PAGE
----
Monday, July 6, 2009

A Few New Notices

My book got a terrific review from Jeff Pepper at "2719 Hyperion," an authoritative and widely read blog on all things Disney. WHTTWOT mentions Walt Disney and makes the case that he, along with other purveyors of popular culture in the 1940s through the '70s, had a huge influence on how the Space Race and our actual "World of Tomorrow" developed. So you can imagine how happy I am to pass the inspection of a real Disney expert.

After establishing his bona fides, Jeff wrote, ". . . it is in these contexts that I experienced such joy and excitement upon discovering Brian Fies' wonderful graphic novel Whatever Happened to the World of Tomorrow? It was as if Fies had channeled so many of my passions--the '39 Fair, comic books, Disney and the space program, just to name a few--into 200 beautifully illustrated pages that chronicle the birth, death and potential rebirth of forward-thinking idealism."

And he concluded: "If Disney's original EPCOT film gave you goosebumps, or if you ever emerged excited and energized after riding Spaceship Earth or Horizons at EPCOT Center, you will no doubt be similarly thrilled and motivated by Brian Fies' amazing journey across the 20th century. It is a hopeful, happy vision, and one I intend to revisit many times in my own world of tomorrow."

Many thanks to Jeff for his generous review. By the way, as everyone knows, 2719 Hyperion was the address of Disney's original studio in California.

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Friend-of-the-blog Namowal kindly posted some thoughts about WHTTWOT on her blog "Tail O The Rat." She called my book "delightful," my drawings "cute," and concluded by saying, "Each time I look at it I find something new." I like that a lot. Thanks!

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Finally, a review of Mom's Cancer by Markus from the Philippines, who some may recall commented in my blog a few posts ago. I very much like the fact that people continue to discover my first book, and appreciate Markus mentioning it. He strongly recommended that everyone pick it up "immediately," and added, "For me, that is the strongest asset of the book--it’s unreserved honesty. Heck, I’d prefer reading this anytime than watching any of those 'reality TV' shows if I wanted to take a peek at real life." I appreciate that insight.


Mike said...

From Jeff's review: "Fies then employs an odd yet ultimately ingenious storytelling device."

As one of the previewers who objected to the passage-of-time issue, I have to say publicly what I've told you privately, which is that the editor's note makes all the difference: Yes, the passage of time is not one-to-one. That's intentional. Relax and enjoy the story.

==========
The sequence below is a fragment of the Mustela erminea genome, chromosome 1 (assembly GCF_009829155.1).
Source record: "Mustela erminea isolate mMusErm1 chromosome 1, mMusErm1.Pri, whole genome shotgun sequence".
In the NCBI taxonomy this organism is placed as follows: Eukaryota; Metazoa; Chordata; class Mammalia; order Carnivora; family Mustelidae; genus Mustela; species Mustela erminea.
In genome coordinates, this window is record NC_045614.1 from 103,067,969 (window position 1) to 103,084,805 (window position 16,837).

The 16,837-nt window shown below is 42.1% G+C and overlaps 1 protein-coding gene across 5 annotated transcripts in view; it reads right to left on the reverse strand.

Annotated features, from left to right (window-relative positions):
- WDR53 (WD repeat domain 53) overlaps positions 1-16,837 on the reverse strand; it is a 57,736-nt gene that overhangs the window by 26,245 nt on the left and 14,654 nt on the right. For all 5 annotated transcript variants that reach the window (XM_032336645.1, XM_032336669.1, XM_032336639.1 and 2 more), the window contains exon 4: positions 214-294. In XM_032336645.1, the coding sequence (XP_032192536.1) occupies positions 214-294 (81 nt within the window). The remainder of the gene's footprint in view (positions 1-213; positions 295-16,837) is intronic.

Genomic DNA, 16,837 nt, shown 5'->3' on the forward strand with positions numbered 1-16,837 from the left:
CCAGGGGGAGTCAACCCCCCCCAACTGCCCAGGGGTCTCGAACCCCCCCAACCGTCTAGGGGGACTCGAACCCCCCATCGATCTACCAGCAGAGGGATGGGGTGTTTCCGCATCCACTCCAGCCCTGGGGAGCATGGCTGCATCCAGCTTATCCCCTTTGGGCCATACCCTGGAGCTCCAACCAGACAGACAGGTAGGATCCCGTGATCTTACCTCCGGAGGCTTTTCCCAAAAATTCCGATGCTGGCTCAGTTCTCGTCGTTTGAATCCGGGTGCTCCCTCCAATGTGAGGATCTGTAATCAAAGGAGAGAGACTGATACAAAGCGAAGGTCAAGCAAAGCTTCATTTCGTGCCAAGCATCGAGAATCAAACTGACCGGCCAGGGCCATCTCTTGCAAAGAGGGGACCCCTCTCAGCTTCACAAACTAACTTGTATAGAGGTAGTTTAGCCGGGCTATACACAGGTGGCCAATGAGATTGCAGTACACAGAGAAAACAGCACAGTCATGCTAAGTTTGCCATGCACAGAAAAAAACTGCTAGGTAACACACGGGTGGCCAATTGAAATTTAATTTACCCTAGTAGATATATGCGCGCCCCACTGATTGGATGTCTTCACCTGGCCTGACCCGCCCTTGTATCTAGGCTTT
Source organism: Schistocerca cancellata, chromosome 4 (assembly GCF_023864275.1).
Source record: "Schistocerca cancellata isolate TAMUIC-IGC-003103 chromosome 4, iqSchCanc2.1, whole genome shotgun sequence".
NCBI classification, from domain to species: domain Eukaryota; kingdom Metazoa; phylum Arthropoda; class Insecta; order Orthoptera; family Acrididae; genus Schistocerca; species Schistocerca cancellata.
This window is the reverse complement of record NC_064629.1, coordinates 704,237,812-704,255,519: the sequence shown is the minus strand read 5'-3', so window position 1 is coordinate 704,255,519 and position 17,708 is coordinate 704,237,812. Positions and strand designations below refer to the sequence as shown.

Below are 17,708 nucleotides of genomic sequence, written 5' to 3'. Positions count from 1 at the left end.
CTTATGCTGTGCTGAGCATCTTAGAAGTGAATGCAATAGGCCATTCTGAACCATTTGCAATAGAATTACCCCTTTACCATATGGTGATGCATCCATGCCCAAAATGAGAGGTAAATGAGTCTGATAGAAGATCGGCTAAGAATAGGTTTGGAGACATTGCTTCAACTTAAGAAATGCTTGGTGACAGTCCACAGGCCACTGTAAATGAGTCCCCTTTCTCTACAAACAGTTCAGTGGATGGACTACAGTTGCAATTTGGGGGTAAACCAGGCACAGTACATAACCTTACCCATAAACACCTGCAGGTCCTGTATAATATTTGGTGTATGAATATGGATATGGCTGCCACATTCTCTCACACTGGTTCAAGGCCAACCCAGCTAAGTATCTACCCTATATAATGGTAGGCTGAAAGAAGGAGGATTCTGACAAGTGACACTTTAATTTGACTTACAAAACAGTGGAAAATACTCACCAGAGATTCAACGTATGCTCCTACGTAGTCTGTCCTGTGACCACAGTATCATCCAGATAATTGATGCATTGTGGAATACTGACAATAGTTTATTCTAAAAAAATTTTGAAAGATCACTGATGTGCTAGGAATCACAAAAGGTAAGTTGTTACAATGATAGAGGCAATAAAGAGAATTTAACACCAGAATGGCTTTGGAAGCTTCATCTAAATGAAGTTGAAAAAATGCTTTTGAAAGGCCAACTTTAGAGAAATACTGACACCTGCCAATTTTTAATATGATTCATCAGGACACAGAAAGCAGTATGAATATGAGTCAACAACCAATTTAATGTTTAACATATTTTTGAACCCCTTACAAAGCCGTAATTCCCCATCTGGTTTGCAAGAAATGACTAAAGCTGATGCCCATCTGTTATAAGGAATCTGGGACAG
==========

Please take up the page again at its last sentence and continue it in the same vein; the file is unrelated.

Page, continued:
It's all you needed, but you needed it. And, as bothered as I was in the first draft by the disconnect, I had no problem with it in the final version. Intentional? Okay, carry on ... And I'd say that "odd yet ultimately ingenious" sums it up perfectly.

Sherwood Harrington said...

And, so, I'll say publicly what I've told you privately about this "device" also: I loved the moment when I realized what was going on with time and the hairs on my forearms and the back of my neck stood up. Anyone who reads the editor's note before reading the book is deprived of that moment.

But what do I know. I was on the losing side of the Great Rabbit Wars, too.

Adam said...

Just finished WHTTWOT.......


By leaps and bounds, the most quotable graphic novel I've had the pleasure of taking in!

Two of the many that stood out:

" paddling a canoe around a pond after sailing a schooner around the world."

I've always had this nagging feeling that my generation was kinda cheated in the space program department. You've summed up that void in my life with one sentence.


"Even the most ordinary choice, like deciding to have a family, can be an extraordinary expression of resolve that tomorrow will be better than today."

Beautiful Brian.

And Timely.

Thanks so much for signing my copy.

I think I'm emotionally ready to start Mom's Cancer now.

By the way, does Phobos really weigh "TEN THOUSAND BILLION TONS" or did you just randomly choose a huge number? Dad and I had a back and forth about that in his blog comment section. He wouldn't tell me.

Speaking of the ol' man, you should really consider pushing him for a planetarium show. You won't regret it.

Nor will I, that would mean another show for me!!

Ad astra per aspera!

Sherwood Harrington said...

Duck Wars. Giant Duck Wars. No wonder I was on the losing side.

And, as long as I'm at it: the note in question is, of course, the author's note, not an editor's note, as Adam pointed out to me.

I really, really wish that Blogger allowed comments to be edited.

Brian Fies said...

Mike, I appreciate your analysis. Sherwood, I just feel bad I keep letting you down. We'll always have the duck.

I'm also with you on the editing function. Many's the comment I'd like to have back or clean up.

Adam, I appreciate your reaction a lot, thanks! The mass of Phobos is about 1.08 x 10^16 kg, or 1.08 x 10^13 metric tons (tonnes). Luckily for me, a metric ton weighs roughly the same as a plain ol' ton (2200 vs. 2000 lbs.--close enough for comic book work), so I rounded off and called it 10^13 tons. Ten thousand is 10^4 and a billion is 10^9, so ten thousand billion is 10^13. A few percent off but definitely in the ballpark. I could've just said "ten trillion" (10 times 10^12) but thought the other sounded better.

Mike said...

Editors are a lot like ducks. Or rabbits. Wait, authors are like rabbits. No ... does this comment thingie have a cancel button ... is it this orange one?

Sherwood Harrington said...

Just take a couple of the Altoids you're handing out over on your blog, Mike. Everything will be clear then.

Adam said...

I am the rabbit

Coo coo ka choo